A transgression? (on Tolstoy and ahimsa)
Yaroslav V. Vassilkov
yavass at YAVASS.USR.PU.RU
Mon Feb 2 19:10:03 UTC 1998
On Feb. 1 Jan E.M.Houben wrote:
<... "pre- and non-institutional Indology" seems to have
<flourished in pre-Sovjet Russia. One instance of this which struck me
<recently is that the notion of ahimsa/non-violence was adapted
<to Russian literature much earlier than to other European literatures, where
<it became well-known only in the 20'ies of this century, after Gandhi's
<actions in British India. But Gandhi
< "sought his own personal inspiration in Tolstoy..."
< Tolstoy's undertanding of Indian thought in general and of ahimsa
<in particular, incidentally, is said to have been shaped very much
Yes, Tolstoy seems to be the first eminent writer in European
literature who was so strongly influenced by Indian religious thought.
There is an important article by Alexander Syrkin: The "Indian" in Tolstoy.
- "Wiener Slavistischer Almanach", Bd.23, 1989, pp.85-114 (part one);
Bd.24, 1989, pp.65-85 (part two). Tolstoy even described his own
spiritual crisis and subsequent rediscovery of religion using the
imagery of an Indian parable (of archetypal origin, as I tried to show
in: Parable of a Man hanging in a Tree and its archaic Background. -
"Jadavpur Journal of Comparative Literature", Calcutta, vol.32, 1994-95,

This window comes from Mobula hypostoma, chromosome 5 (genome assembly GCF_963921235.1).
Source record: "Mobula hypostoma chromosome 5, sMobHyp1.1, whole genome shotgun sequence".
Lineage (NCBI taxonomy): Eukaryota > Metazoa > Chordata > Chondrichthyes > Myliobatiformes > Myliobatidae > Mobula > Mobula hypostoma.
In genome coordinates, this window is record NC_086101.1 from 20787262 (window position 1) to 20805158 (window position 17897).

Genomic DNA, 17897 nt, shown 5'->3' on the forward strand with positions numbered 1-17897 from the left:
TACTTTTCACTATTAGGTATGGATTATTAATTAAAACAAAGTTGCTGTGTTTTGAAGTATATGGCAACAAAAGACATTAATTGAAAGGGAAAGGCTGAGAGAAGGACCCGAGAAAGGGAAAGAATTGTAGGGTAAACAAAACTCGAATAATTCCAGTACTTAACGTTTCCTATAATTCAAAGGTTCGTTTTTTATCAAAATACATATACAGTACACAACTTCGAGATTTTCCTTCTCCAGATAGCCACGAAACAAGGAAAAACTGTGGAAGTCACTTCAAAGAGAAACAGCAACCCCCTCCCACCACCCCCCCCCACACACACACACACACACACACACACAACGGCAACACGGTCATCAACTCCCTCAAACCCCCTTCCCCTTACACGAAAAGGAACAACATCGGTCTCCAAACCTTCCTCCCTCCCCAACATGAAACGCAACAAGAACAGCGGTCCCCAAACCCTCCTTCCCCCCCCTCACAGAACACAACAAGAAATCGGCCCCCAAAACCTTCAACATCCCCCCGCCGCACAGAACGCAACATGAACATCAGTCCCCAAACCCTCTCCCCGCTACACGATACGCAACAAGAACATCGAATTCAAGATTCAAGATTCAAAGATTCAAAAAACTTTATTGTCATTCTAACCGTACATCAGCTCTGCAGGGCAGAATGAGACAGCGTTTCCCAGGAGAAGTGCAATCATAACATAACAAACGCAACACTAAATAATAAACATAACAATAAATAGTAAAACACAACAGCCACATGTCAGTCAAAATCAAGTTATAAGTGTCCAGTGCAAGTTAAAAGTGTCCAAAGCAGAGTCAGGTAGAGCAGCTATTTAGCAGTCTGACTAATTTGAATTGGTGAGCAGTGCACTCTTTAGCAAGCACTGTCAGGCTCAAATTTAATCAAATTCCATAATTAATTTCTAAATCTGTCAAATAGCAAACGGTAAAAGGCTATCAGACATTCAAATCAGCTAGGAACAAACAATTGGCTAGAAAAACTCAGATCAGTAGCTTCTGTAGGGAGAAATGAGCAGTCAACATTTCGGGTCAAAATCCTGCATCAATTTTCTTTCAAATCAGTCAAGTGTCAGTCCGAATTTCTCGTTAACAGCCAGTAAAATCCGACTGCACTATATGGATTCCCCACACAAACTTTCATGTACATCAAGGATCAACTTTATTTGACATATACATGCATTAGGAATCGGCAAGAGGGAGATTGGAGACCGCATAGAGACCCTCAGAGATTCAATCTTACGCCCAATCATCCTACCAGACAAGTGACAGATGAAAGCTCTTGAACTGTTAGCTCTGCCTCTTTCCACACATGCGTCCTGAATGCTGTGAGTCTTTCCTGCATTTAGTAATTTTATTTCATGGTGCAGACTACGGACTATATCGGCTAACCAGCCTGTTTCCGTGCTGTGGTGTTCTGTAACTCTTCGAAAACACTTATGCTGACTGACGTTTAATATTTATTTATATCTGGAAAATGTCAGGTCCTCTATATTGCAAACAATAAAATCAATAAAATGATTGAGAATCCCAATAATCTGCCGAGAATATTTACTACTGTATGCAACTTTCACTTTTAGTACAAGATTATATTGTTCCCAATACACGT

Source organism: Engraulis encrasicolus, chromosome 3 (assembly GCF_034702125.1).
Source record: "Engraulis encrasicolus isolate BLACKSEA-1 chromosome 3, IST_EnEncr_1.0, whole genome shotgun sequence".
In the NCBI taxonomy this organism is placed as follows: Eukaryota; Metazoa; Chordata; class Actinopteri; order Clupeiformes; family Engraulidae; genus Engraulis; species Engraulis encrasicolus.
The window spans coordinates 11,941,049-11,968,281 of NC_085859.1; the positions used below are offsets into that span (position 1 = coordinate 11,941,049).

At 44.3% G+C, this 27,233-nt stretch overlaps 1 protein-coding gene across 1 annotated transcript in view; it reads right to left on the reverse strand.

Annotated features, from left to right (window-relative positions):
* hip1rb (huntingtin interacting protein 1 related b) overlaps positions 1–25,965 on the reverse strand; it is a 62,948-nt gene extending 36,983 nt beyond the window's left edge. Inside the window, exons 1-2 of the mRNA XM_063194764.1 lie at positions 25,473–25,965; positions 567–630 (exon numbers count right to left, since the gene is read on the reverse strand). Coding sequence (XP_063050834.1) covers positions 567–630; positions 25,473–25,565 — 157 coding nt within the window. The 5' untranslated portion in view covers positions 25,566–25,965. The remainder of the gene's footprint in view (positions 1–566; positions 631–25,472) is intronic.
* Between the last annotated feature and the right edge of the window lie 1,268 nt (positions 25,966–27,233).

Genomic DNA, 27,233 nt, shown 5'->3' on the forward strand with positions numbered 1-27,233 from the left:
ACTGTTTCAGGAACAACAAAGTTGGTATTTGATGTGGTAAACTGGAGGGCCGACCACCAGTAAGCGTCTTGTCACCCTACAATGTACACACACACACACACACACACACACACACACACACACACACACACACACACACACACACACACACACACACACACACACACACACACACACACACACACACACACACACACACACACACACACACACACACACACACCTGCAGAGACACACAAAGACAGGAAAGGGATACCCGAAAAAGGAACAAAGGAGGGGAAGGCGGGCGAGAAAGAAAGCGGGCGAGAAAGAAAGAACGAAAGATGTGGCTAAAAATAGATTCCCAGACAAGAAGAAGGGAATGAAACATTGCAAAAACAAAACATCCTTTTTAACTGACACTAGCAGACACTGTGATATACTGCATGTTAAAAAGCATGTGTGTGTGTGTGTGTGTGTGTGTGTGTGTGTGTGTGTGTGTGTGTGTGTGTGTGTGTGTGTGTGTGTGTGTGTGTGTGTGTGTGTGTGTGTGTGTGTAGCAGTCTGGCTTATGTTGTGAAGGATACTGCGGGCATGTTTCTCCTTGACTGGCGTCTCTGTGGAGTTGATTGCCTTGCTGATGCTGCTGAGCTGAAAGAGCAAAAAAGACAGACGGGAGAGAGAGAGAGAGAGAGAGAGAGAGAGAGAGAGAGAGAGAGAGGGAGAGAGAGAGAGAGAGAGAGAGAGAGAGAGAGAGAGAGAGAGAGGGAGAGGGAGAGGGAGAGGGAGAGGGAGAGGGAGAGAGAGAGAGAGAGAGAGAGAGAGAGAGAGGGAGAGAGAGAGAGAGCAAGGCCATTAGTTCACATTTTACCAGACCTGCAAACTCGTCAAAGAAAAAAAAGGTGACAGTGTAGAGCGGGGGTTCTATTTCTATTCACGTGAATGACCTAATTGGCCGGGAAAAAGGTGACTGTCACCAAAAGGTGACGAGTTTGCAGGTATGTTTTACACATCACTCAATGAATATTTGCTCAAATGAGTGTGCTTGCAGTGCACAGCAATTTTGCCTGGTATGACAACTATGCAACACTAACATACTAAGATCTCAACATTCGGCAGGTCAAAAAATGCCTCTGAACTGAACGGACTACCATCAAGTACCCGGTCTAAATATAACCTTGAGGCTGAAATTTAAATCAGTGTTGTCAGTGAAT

pp. 38-51, and another version in: SthApakazrAddham. Professor G.A.Zograph
Commemorative Volume. St Petersburg, 1995, pp. 257-268 [I think there is
a copy of this book in the library of the Kern Institute]).
Tolstoy used mostly Western translations and interpretations of
Indian texts but benefited also from the books by and personal contacts
with the founder of the Buddhist studies in Russia, Th.Shcherbatsky's
teacher - Ivan P. Minayev.
<My triple question to Russian-speaking Indologits on this list:
<Which word was used by Tolstoy to express the notion of ahimsa?
<Did it gain much currency beyond the circle of Tolstoy-admirers?
<Did the term somehow remain in use in a similar meaning in the Sovjet period?
1) Tolstoy's expression for "ahimsa" was: "neprotivlenije zlu
nasiliem", which means literally: "non-resistance to evil by violent means".
2) No, but the "circle of Tolstoy's admirers" was very wide,
including maybe tens of thousands of people both from intelligentsia and
common folk, living in communes all over the Russian Empire.
3) Official Soviet propaganda used it only ironically, making fun
of it. It was used, of course, in the communes of Tolstoy's followers, but
towards the end of the 1920s these communes were closed and their inhabitants
exiled or imprisoned.
All the best,
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